Scientists claim to have found monoclonal antibodies which may make a successful vaccine for Hepatitis C a reality. Hepatitis C virus infects up to 500,000 people in the UK alone, many of the infections going undiagnosed.
It is the single biggest cause of people requiring a liver transplant in Britain. The researchers were speaking at the Society for General Microbiology's 161st Meeting at the University of Edinburgh, UK, which runs Sept. 3-6, 2007.
Hepatitis treatment is expensive and only successful in half of patients. Untreated or unresponsive patients can go on to develop cirrhosis of the liver, with life affecting consequences or the need for a transplant.
In a collaborative effort with groups across Europe and the USA, scientists from Nottingham University have recently identified antibodies that can successfully prevent infection with many diverse strains of Hepatitis C virus in laboratory models.
"The clinical potential of this work cannot be overstated. Historically, successful vaccines against viruses have required the production of antibodies, and this is likely to be the case for Hepatitis C virus", says Dr Alexander Tarr from the Virus Research Group at the University of Nottingham.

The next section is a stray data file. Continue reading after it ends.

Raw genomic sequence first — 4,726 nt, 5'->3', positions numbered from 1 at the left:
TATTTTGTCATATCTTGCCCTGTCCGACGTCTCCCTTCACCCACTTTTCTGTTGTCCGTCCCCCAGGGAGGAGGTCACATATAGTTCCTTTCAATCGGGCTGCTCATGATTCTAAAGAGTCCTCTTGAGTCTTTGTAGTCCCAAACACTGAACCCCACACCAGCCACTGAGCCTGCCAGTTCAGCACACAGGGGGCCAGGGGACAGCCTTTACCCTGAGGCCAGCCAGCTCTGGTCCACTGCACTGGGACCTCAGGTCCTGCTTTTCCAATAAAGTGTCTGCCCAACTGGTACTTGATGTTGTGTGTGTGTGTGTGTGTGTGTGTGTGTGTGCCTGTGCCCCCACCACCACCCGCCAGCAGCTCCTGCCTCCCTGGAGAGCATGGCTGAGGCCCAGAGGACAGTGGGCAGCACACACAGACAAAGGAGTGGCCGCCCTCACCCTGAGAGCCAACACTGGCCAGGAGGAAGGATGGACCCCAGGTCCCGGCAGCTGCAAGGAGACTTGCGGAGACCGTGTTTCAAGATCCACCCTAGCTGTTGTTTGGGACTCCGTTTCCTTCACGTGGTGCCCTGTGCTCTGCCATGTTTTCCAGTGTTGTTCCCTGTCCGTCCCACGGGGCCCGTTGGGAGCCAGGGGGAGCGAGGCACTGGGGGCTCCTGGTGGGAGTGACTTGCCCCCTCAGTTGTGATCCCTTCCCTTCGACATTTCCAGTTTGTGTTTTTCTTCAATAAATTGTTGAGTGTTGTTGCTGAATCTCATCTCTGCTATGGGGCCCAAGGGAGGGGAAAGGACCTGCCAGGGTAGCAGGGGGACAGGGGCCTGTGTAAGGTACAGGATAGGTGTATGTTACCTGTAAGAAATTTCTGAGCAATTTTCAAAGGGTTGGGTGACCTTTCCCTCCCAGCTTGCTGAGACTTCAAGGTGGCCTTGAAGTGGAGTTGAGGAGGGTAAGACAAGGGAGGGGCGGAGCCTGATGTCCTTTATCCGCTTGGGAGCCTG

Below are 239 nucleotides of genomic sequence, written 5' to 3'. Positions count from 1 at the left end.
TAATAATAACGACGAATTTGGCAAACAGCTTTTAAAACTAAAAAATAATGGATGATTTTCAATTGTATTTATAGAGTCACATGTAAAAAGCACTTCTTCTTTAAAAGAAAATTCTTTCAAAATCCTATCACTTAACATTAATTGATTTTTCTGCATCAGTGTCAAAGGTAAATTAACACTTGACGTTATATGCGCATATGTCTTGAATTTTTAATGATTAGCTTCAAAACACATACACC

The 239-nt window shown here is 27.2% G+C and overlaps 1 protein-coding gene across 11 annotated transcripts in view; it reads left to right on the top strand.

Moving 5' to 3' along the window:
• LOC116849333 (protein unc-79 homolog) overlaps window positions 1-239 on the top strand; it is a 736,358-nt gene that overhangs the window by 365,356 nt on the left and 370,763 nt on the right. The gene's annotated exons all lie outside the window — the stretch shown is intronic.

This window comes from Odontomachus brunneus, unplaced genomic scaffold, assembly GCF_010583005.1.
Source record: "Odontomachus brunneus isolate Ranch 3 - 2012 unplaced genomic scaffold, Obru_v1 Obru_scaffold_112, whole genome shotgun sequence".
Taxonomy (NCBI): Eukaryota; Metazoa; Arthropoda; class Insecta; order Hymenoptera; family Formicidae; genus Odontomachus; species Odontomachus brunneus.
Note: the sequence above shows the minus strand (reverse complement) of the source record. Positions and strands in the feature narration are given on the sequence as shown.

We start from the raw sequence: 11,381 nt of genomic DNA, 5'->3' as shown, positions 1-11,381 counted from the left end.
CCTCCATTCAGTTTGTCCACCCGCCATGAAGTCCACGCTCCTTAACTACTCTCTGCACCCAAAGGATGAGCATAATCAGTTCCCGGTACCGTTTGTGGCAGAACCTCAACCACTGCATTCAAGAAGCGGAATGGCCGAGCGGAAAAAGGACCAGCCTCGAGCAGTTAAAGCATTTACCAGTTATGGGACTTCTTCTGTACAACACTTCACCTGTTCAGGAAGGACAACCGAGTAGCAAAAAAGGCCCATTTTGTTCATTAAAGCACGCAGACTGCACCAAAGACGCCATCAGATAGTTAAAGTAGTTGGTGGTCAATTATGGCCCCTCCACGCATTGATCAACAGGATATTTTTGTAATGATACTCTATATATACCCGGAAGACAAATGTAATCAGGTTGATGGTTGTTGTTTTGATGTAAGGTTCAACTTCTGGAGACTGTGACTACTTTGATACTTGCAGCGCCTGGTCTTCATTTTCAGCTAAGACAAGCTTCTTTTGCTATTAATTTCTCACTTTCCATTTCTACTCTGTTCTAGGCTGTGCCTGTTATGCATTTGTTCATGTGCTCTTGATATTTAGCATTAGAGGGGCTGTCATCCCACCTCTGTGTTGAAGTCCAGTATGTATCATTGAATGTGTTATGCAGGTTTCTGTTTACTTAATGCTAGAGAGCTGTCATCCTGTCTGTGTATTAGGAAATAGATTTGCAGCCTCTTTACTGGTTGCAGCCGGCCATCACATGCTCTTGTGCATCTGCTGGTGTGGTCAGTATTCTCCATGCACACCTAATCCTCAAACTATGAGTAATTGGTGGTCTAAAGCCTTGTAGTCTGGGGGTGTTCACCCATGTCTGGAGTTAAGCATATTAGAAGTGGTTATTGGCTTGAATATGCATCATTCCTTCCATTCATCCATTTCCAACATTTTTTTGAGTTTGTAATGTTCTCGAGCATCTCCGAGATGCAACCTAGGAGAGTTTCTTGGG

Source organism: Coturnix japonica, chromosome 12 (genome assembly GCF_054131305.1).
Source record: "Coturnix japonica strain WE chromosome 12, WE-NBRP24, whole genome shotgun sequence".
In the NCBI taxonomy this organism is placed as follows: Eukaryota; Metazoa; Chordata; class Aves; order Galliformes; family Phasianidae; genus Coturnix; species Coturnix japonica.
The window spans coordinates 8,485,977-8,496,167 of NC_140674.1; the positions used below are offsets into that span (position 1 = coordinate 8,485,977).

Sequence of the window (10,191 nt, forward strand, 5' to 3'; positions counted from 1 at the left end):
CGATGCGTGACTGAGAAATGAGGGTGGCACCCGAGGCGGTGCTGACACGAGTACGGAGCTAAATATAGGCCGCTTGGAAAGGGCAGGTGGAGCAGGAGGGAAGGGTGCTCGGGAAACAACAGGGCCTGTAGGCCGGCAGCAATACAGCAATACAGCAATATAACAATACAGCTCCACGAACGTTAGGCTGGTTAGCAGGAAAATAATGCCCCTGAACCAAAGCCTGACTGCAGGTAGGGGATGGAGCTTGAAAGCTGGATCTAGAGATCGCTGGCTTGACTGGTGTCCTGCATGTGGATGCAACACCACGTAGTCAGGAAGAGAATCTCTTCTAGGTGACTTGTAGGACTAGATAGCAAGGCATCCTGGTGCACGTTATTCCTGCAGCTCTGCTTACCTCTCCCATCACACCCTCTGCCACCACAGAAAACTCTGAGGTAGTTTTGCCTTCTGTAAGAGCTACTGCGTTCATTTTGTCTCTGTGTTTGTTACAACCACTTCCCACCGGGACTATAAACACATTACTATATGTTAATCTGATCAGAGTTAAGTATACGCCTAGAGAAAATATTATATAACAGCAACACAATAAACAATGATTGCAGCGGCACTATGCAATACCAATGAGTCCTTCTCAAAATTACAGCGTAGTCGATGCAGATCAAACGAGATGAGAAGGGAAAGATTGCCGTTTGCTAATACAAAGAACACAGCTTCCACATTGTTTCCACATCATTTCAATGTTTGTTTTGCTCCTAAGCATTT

"Identifying regions of the virus that are able to induce broadly reactive neutralising antibodies is a significant milestone in the development of a HCV vaccine, which will have distinct healthcare benefits for hepatitis sufferers, and could also help us design vaccines for other chronic viral diseases such as HIV".
Hepatitis C virus infects 180 million people worldwide. Infection with the virus can lead to liver cancer, and is the most common reason for liver transplantation in both the UK and the USA.
"We are also currently exploring the possibility of improving liver transplantation success rates by passively infusing people with these antibodies" says Dr Tarr.
"We are also using the information gained by identifying and characterising the antibody responses to Hepatitis C virus to design new ways of making vaccine candidates. If the antibodies we have discovered can be reproduced by vaccination, control of the disease might be possible".